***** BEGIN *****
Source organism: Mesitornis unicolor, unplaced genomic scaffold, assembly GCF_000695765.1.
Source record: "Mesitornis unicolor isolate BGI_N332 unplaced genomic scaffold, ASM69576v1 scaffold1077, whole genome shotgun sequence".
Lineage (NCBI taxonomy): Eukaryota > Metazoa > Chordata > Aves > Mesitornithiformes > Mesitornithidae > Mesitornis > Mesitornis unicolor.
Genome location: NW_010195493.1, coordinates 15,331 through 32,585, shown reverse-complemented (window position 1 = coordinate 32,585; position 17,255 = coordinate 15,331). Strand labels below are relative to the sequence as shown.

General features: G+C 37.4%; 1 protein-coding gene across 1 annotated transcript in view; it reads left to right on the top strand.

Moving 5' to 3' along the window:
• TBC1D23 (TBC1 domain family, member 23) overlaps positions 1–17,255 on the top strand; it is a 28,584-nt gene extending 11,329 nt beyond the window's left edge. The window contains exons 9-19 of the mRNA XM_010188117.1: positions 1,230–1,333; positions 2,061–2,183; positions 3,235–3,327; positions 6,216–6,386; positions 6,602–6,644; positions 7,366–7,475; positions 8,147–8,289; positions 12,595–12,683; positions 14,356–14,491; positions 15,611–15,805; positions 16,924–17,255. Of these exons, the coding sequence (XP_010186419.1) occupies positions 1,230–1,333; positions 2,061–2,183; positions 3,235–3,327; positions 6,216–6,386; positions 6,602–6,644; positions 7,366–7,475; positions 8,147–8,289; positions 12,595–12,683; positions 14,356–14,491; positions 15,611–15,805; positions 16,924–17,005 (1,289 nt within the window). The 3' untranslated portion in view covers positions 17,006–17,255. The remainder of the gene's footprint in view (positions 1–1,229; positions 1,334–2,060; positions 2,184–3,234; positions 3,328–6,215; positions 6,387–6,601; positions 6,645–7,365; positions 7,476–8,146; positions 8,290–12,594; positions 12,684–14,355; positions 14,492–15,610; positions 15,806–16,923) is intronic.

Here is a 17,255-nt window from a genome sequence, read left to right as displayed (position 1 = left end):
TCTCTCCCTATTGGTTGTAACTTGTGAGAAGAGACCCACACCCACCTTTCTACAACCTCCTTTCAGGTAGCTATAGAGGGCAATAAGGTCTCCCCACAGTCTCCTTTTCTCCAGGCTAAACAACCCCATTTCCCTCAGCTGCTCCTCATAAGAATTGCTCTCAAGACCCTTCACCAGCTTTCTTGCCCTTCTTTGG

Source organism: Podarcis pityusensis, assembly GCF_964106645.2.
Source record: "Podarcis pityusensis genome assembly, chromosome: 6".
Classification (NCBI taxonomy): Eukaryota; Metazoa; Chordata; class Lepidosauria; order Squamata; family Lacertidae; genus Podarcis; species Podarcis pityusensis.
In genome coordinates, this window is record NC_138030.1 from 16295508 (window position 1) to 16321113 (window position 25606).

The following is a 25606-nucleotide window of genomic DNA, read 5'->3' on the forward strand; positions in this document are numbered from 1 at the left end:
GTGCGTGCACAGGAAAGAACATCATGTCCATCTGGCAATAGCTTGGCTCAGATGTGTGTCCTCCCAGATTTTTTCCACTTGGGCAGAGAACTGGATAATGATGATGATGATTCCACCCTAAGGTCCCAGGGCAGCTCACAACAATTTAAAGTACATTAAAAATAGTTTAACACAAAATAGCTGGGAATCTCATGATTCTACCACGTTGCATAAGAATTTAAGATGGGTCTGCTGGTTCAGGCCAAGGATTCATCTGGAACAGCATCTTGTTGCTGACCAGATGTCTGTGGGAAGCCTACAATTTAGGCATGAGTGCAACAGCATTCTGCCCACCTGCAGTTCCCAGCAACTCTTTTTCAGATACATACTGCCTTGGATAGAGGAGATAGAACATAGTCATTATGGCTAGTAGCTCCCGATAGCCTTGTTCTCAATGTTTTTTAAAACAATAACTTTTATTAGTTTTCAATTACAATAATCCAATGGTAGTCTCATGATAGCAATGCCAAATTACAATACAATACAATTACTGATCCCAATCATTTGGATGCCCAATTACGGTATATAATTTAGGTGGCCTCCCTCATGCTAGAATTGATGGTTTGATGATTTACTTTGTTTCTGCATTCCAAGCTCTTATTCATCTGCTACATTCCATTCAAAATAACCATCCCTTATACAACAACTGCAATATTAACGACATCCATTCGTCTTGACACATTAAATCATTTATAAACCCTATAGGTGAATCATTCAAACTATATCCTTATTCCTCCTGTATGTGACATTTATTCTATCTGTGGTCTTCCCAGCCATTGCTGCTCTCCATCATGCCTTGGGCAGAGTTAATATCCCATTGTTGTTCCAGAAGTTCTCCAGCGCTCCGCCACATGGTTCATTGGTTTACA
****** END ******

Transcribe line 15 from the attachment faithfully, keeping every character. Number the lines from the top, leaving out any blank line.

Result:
GTGCGTGCACAGGAAAGAACATCATGTCCATCTGGCAATAGCTTGGCTCAGATGTGTGTCCTCCCAGATTTTTTCCACTTGGGCAGAGAACTGGATAATGATGATGATGATTCCACCCTAAGGTCCCAGGGCAGCTCACAACAATTTAAAGTACATTAAAAATAGTTTAACACAAAATAGCTGGGAATCTCATGATTCTACCACGTTGCATAAGAATTTAAGATGGGTCTGCTGGTTCAGGCCAAGGATTCATCTGGAACAGCATCTTGTTGCTGACCAGATGTCTGTGGGAAGCCTACAATTTAGGCATGAGTGCAACAGCATTCTGCCCACCTGCAGTTCCCAGCAACTCTTTTTCAGATACATACTGCCTTGGATAGAGGAGATAGAACATAGTCATTATGGCTAGTAGCTCCCGATAGCCTTGTTCTCAATGTTTTTTAAAACAATAACTTTTATTAGTTTTCAATTACAATAATCCAATGGTAGTCTCATGATAGCAATGCCAAATTACAATACAATACAATTACTGATCCCAATCATTTGGATGCCCAATTACGGTATATAATTTAGGTGGCCTCCCTCATGCTAGAATTGATGGTTTGATGATTTACTTTGTTTCTGCATTCCAAGCTCTTATTCATCTGCTACATTCCATTCAAAATAACCATCCCTTATACAACAACTGCAATATTAACGACATCCATTCGTCTTGACACATTAAATCATTTATAAACCCTATAGGTGAATCATTCAAACTATATCCTTATTCCTCCTGTATGTGACATTTATTCTATCTGTGGTCTTCCCAGCCATTGCTGCTCTCCATCATGCCTTGGGCAGAGTTAATATCCCATTGTTGTTCCAGAAGTTCTCCAGCGCTCCGCCACATGGTTCATTGGTTTACA